Croatia Croatian euro coins Silhouette portrait of Nikola Tesla encircled by magnetic field lines and a checkerboard in the background. 2023 onward
Cyprus Cypriot euro coins A Kyrenia ship, a 4th-century BCE trading vessel symbolising the seafaring and trading history of Cyprus. It includes, in a semicircle to the top right, the name of Cyprus in Greek and Turkish (ΚΥΠΡΟΣ and KIBRIS) each side of the date. 2008 onward
Estonia Estonian euro coins A geographical image of Estonia and the word “Eesti” (“Estonia”). 2011 onward
Finland Finnish euro coins FIRST SERIES: The heraldic lion of Finland found on the Coat of arms of Finland. It is a reproduction of a design by the sculptor Heikki Häiväoja and has been used by previous Finnish coins such as the 1 markka between 1964 and 2001. The first series included the initial of the mint master of the Mint of Finland, Raimo Makkonen (an M), on the bottom left side of the lion and the date to the left. 1999–2007
SECOND SERIES: When the coins were redesign to meet the new design requirements, the initial was replaced by the mint's mint mark and moved to the left, with the letters FI (for Finland) sitting in the bottom right. 2007 onward
France French euro coins A sower in a field with a rising sun behind her. The image is taken from the previous one French franc coin designed by Louis Oscar Roty. Oscar Roty's art nouveau design reset the global trend, breaking from traditional static portraits to a full body, strident figure sowing the seeds of good fortune. For the euro coins, Jorio added hatching each side representing the French flag with the year to the left and the letters RF (République française) to the right. 1999 onward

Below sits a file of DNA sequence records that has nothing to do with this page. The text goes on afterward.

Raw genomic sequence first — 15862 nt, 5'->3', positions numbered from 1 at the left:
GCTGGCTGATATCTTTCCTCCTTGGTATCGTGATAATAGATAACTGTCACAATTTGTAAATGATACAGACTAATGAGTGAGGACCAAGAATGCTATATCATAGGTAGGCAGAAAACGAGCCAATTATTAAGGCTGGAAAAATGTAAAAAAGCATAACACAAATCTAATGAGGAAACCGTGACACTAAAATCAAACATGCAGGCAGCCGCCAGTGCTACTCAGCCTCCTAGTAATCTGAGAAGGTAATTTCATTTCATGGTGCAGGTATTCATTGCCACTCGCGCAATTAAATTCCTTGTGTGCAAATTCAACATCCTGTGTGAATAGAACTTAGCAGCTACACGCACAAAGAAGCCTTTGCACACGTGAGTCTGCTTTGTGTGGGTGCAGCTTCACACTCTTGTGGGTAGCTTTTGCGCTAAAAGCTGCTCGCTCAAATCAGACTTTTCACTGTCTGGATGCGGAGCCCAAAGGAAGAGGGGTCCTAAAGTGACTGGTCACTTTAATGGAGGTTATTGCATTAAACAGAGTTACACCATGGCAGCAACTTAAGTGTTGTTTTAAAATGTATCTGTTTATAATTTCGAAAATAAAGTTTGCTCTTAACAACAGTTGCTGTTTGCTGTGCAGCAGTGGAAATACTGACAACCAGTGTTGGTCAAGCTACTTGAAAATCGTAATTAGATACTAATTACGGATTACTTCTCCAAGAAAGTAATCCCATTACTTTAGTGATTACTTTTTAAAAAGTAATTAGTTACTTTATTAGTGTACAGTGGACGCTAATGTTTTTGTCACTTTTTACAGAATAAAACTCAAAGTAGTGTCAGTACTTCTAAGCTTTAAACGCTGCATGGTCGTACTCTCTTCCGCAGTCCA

Germany German euro coins The Brandenburg Gate as a symbol of the reunification of Germany and Europe. The year and mint mark is shown at the bottom. 1999 onward
Greece Greek euro coins A portrait of Rigas Feraios (1757–1798), a writer and revolutionary. Feraios was an eminent figure of Greek Enlightenment and was he first victim of the uprising against the Ottoman Empire. His name in Greek is shown below the portrait and to the right is the denomination in Greek with the year to the left. 2001 onward
Republic of Ireland Irish euro coins The national emblem of Ireland, an Irish harp (the Cláirseach, see Clàrsach). Vertically on the left hand side is the word "Éire" (Ireland in the Irish language) and on the right hand side is the date. The harp motif was designed by Jarlath Hayes. 2002 onward
Italy Italian euro coins A depiction of Sandro Botticelli's The Birth of Venus. Botticelli was a Florentine artist in the Early Renaissance, characterised as a golden age. His Venus is one of the most famous paintings in the world and considered a triumph of Italian art. It includes the interconnected letters IR (Repubblica Italiana) and the year is shown to the left with the mint mark below between the stars. 2002 onward
Latvia Latvian euro coins The coat of arms of the Republic of Latvia above the word LATVIJA (Latvia). 2014 onward